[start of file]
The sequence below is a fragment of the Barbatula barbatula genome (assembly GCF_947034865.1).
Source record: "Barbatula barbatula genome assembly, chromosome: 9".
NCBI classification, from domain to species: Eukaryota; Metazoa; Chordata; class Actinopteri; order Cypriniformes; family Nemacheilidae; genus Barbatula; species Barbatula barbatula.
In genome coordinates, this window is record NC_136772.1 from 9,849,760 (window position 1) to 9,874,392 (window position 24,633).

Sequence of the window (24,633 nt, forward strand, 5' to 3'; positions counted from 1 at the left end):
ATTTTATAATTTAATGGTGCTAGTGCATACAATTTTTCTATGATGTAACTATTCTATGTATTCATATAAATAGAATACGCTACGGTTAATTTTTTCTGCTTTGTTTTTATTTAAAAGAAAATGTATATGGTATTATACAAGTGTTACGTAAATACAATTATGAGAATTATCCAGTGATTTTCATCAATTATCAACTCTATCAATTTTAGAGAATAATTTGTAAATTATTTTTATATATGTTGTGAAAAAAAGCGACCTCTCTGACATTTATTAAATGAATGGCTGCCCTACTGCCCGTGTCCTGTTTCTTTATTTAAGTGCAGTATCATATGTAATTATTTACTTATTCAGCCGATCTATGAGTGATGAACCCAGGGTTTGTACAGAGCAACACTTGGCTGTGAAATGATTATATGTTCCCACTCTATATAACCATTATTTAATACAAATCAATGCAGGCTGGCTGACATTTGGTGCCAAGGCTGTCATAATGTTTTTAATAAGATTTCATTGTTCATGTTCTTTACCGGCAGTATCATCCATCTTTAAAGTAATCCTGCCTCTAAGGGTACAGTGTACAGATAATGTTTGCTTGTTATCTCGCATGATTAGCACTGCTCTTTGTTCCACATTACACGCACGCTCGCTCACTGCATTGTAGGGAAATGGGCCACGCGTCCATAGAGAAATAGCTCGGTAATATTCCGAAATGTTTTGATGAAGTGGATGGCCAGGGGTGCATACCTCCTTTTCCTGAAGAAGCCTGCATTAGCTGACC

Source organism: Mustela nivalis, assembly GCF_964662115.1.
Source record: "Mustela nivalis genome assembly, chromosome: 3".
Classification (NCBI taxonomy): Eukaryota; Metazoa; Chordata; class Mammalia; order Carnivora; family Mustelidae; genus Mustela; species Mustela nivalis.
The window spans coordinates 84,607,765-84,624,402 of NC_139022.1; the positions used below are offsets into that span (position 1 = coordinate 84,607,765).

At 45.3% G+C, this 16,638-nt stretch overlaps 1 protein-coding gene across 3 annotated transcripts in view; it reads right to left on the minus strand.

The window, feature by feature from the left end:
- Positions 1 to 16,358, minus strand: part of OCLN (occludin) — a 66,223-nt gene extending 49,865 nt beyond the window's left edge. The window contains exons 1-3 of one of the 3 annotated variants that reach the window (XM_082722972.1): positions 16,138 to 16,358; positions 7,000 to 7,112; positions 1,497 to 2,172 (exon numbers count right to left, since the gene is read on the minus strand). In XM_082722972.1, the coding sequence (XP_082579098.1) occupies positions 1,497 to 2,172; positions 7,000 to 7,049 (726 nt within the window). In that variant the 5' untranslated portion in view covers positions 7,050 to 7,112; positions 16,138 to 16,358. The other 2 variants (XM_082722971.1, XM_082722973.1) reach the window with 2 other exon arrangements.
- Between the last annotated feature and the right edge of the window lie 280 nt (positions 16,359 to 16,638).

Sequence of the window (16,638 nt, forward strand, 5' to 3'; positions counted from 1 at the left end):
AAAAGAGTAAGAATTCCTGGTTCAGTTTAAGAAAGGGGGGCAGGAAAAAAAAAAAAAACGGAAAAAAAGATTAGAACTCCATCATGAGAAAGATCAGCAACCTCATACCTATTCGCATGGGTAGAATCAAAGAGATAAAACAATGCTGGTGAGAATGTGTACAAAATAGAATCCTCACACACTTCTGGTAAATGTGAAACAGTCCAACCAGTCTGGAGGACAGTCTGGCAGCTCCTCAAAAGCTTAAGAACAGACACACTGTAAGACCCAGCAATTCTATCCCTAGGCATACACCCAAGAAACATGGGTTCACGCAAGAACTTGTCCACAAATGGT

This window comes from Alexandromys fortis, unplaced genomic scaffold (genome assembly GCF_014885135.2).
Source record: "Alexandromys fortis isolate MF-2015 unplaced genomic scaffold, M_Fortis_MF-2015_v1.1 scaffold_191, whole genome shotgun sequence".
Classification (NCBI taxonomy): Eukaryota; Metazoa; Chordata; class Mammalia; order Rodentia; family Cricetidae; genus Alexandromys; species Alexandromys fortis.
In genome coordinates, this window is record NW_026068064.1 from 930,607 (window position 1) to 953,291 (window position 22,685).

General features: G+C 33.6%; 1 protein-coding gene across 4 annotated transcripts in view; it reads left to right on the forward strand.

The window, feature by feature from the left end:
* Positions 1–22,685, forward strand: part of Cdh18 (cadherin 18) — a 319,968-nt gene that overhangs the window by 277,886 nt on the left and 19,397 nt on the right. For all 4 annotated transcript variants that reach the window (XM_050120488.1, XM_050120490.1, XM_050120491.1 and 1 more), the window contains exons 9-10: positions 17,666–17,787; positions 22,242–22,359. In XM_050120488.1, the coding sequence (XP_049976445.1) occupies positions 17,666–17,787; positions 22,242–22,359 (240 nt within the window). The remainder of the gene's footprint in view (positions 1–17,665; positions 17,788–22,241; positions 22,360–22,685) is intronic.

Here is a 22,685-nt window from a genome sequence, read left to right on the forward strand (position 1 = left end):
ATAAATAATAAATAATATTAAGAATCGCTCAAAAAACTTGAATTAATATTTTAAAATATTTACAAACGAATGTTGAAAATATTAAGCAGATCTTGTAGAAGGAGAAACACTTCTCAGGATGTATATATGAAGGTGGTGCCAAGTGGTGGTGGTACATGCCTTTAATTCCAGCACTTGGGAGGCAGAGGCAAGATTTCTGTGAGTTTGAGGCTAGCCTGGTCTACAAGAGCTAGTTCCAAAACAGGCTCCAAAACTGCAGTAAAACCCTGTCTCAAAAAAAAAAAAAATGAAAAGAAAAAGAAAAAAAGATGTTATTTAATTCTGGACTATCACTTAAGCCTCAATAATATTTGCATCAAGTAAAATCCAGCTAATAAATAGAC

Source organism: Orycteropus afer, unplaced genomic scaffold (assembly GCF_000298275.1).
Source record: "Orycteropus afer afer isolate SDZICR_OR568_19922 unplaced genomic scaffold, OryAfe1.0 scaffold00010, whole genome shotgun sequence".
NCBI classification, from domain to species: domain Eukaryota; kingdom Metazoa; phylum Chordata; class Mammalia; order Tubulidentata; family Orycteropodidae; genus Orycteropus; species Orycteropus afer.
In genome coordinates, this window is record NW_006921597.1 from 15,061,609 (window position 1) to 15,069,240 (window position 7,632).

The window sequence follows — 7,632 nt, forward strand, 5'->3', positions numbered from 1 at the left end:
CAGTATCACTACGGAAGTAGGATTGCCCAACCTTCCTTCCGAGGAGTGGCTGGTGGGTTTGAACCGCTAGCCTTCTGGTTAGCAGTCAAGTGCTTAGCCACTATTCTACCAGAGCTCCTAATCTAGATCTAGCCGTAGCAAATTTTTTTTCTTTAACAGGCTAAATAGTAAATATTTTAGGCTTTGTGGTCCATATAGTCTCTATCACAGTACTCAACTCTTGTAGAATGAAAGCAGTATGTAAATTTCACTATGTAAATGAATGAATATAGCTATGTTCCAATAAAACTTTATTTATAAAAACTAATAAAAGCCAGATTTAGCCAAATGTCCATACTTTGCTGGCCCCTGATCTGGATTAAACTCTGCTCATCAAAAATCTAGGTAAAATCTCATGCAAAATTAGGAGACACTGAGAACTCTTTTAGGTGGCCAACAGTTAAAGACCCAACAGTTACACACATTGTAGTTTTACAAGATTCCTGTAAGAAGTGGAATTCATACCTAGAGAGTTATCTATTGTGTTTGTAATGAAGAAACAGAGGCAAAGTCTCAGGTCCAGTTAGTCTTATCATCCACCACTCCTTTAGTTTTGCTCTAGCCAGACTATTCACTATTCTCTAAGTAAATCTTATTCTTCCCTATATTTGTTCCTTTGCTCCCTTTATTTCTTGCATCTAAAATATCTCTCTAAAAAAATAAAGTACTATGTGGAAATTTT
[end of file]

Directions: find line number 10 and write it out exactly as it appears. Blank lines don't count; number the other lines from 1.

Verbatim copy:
The window spans coordinates 84,607,765-84,624,402 of NC_139022.1; the positions used below are offsets into that span (position 1 = coordinate 84,607,765).